Featured Research

from universities, journals, and other organizations

Snail shell coiling programmed by protein patterning

Date:
May 28, 2013
Source:
BioMed Central Limited
Summary:
Snail shells coil in response to a lopsided protein gradient across their shell mantles, finds new research. In contrast the shell mantle of limpets, whose shells do not coil, have a symmetrical pattern of the protein Decapentaplegic (Dpp).

Gastropod evolution.
Credit: Image courtesy of BioMed Central Limited

Snail shells coil in response to a lopsided protein gradient across their shell mantles, finds research in BioMed Central's open access journal EvoDevo. In contrast the shell mantle of limpets, whose shells do not coil, have a symmetrical pattern of the protein Decapentaplegic (Dpp).

Related Articles


There are many hundreds of different kinds of gastropods (slugs snail and limpets) -- second only in number of species to insects. They have adapted to live on land as well as in fresh water and marine environments, and have altered their physiology to survive in different habitats and to exploit different niches. The ancestral snail is thought to have had a coiled shell but during evolution some snails have lost their shells to become slugs, and some, limpets and false limpets, have independently lost the ability to coil their shells.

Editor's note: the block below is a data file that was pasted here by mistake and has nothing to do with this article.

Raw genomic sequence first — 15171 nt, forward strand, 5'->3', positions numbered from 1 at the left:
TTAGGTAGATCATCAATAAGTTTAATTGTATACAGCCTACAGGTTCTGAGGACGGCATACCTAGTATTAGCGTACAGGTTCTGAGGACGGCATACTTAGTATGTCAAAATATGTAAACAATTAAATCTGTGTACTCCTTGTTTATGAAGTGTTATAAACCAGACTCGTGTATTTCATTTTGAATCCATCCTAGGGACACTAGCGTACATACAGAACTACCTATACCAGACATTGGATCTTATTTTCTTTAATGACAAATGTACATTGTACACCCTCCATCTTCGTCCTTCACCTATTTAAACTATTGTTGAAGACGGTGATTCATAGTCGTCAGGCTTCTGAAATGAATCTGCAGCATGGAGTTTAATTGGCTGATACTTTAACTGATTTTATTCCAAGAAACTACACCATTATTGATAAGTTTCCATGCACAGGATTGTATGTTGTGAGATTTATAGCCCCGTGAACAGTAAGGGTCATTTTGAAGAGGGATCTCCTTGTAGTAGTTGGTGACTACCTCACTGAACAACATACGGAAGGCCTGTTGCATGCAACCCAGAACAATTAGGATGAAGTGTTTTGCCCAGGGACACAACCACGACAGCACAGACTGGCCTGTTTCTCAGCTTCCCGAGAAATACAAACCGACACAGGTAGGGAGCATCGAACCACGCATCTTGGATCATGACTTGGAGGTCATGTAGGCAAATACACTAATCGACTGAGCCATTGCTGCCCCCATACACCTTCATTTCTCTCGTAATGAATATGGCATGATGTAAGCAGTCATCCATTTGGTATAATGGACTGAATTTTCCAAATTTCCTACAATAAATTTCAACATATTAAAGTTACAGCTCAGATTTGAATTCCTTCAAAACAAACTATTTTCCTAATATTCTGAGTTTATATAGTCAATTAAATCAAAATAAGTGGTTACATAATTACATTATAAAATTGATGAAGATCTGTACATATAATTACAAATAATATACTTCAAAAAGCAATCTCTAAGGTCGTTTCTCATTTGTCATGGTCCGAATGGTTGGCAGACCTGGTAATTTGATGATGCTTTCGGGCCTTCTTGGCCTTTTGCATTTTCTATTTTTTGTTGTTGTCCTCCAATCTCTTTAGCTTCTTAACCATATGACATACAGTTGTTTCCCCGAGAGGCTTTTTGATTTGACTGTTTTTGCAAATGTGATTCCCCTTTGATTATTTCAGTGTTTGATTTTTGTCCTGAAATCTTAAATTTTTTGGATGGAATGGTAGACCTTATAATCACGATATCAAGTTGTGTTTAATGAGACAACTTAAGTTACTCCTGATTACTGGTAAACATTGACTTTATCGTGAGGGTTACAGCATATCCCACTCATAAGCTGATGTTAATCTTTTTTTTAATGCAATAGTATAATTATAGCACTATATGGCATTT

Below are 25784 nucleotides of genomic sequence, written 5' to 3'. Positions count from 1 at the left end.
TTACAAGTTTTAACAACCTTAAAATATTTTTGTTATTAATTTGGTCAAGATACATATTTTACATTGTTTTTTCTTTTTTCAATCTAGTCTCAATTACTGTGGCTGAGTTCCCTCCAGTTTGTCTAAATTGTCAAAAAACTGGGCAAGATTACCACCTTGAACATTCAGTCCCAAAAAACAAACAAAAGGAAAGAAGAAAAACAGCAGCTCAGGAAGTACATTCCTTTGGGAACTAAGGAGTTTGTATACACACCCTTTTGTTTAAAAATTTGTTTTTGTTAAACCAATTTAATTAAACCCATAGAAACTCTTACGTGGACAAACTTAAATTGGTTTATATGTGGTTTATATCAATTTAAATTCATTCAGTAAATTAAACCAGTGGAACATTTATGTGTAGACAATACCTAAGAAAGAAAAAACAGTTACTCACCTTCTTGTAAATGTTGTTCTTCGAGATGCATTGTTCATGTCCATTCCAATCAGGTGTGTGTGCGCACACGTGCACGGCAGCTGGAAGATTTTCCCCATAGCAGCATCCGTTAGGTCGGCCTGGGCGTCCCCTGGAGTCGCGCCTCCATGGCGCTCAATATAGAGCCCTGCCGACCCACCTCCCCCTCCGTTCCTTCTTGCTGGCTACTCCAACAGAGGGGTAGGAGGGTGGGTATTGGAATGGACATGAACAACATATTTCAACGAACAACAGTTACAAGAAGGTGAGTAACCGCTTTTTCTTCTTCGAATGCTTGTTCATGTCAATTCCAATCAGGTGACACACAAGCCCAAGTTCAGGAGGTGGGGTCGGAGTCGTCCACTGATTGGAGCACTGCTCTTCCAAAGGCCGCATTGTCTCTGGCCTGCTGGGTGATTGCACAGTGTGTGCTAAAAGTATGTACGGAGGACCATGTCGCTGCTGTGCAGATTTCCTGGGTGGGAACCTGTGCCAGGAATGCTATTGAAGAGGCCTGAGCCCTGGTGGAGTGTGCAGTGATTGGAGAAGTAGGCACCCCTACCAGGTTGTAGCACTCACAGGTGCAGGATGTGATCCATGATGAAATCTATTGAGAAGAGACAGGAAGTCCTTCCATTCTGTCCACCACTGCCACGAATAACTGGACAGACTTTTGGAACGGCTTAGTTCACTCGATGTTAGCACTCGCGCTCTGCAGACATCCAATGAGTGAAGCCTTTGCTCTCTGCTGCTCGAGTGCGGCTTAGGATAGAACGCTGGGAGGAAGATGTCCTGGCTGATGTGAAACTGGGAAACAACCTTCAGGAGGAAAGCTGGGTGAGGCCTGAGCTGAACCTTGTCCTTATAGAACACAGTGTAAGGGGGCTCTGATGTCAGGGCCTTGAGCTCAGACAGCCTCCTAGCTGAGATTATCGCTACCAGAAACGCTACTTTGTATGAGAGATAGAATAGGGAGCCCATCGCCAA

In order to find out why some gastropods have straight and some have coiled shells researchers from the University of Tokyo looked at the pattern of Dpp during shell growth. Dpp was first identified in fruit flies where it is necessary for the correct development of limbs, wings and other organs -- decapentaplegic describes the 15 things missing in the absence of the gene dpp. Dpp is also found in the shell gland of gastropods, an early structure which begins to form a developing shell. However its presence in the mantle, which takes over shell production as the animal develops, was unknown.

In all four animals tested, limpets Patella vulgata and Nipponacmea fuscoviridis, and the right-hand coiled pond snail Lymnaea stagnalis along with a sinistral coiled lab-developed snail, dpp expression matched shell shape. There was also a Dpp protein gradient spreading away from this which was also symmetrical in limpets but had left/right asymmetry for the pond snails, matching the handedness of shell coiling.